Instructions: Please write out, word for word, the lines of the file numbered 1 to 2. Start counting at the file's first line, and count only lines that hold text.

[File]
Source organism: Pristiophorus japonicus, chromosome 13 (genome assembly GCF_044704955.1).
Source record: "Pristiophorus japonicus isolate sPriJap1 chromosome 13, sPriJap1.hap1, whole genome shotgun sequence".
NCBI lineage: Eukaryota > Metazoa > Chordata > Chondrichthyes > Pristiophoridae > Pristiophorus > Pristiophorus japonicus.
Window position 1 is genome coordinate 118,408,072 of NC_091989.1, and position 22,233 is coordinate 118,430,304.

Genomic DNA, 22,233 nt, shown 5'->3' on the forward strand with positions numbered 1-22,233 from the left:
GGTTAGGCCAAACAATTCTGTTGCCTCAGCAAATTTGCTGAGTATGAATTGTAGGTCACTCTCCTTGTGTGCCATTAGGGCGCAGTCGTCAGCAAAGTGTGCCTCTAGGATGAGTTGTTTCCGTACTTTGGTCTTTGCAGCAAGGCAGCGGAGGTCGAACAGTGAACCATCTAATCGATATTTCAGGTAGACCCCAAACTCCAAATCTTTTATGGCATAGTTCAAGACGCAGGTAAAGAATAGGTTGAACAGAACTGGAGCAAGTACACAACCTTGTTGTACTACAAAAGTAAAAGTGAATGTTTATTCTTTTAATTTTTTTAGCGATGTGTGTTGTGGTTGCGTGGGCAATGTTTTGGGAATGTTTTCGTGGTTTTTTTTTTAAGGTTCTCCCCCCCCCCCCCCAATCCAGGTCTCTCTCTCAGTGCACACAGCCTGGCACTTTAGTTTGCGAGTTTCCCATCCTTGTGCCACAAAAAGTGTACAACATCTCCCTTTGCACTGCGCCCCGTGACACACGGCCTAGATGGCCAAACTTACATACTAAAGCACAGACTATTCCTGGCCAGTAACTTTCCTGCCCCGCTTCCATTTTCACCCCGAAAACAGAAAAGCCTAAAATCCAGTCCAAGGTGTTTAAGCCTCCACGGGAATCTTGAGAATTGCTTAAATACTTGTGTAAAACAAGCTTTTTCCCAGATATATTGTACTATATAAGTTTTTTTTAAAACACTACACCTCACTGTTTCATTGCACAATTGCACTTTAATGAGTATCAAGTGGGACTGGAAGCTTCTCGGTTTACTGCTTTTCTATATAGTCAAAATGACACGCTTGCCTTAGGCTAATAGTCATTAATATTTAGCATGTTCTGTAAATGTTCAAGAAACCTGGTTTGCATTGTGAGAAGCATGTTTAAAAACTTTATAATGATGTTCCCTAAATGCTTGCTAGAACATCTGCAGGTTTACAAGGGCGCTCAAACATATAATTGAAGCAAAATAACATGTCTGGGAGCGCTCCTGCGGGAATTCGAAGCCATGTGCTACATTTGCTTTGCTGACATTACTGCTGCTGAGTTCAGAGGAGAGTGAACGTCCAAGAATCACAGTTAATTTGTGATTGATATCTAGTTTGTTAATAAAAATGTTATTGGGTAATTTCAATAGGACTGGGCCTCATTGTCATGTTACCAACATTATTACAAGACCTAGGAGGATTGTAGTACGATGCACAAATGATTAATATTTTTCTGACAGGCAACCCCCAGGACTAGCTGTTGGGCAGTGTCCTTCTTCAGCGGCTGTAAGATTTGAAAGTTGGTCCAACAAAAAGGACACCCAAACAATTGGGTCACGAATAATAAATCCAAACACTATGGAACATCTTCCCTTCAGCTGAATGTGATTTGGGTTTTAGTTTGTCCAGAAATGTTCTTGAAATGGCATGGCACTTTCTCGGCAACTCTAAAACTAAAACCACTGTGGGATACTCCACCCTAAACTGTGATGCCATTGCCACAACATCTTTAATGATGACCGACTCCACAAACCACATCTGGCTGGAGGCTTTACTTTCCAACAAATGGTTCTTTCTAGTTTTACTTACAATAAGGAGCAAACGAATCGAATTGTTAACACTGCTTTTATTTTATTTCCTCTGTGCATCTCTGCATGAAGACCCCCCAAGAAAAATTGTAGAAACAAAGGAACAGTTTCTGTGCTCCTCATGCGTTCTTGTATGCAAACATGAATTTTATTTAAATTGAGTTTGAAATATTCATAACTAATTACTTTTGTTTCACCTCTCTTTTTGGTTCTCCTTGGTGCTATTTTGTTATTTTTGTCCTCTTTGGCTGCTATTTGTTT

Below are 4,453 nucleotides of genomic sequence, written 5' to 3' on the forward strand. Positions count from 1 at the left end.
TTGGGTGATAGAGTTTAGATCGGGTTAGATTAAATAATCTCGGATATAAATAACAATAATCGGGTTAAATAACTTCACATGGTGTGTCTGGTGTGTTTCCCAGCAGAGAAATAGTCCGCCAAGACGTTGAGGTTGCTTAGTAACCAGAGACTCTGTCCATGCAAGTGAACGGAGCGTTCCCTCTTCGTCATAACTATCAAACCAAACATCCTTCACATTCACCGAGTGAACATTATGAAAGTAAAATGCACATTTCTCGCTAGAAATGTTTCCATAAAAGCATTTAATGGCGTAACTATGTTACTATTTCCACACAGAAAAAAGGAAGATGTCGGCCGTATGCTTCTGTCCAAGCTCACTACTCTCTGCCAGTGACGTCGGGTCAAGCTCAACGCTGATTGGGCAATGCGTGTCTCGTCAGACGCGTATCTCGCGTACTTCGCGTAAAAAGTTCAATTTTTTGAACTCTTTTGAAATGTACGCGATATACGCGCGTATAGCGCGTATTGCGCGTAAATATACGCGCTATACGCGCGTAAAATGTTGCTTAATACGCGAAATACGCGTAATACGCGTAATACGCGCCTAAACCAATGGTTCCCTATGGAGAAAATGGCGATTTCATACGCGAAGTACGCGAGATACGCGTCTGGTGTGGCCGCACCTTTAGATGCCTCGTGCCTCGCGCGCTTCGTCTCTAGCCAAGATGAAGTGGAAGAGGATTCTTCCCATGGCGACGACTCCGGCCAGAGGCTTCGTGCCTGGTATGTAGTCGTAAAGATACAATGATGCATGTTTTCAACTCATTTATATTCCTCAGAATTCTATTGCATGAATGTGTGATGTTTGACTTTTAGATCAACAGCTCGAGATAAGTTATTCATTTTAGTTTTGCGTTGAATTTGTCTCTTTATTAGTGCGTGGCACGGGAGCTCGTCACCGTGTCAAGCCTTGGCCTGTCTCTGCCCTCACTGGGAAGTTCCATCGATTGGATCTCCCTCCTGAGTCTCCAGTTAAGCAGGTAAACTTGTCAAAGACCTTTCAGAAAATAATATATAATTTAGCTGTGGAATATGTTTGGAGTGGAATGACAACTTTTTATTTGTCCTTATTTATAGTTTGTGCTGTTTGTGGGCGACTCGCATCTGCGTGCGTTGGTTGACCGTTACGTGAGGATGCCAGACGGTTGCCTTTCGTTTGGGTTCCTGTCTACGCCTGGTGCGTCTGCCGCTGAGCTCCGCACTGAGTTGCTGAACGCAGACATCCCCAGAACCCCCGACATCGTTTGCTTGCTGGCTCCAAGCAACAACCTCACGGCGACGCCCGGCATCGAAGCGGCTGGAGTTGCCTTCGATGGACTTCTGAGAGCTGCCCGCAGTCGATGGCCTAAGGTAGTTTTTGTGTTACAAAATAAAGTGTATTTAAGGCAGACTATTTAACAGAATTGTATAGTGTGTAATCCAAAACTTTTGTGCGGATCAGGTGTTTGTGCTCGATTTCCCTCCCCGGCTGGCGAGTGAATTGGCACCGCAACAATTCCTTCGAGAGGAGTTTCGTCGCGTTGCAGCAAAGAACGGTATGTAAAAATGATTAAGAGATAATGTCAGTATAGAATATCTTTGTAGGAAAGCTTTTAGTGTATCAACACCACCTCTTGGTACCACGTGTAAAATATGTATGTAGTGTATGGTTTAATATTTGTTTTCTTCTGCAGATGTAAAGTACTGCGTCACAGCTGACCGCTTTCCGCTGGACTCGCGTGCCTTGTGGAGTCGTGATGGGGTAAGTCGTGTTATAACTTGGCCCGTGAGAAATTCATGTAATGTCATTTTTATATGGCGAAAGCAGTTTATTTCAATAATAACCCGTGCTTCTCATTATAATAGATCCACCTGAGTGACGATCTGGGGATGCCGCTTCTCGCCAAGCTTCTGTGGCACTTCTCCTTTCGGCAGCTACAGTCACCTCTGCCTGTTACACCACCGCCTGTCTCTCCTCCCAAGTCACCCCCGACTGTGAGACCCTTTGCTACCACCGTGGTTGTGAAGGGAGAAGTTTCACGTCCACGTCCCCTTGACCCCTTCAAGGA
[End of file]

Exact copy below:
Source organism: Pristiophorus japonicus, chromosome 13 (genome assembly GCF_044704955.1).
Source record: "Pristiophorus japonicus isolate sPriJap1 chromosome 13, sPriJap1.hap1, whole genome shotgun sequence".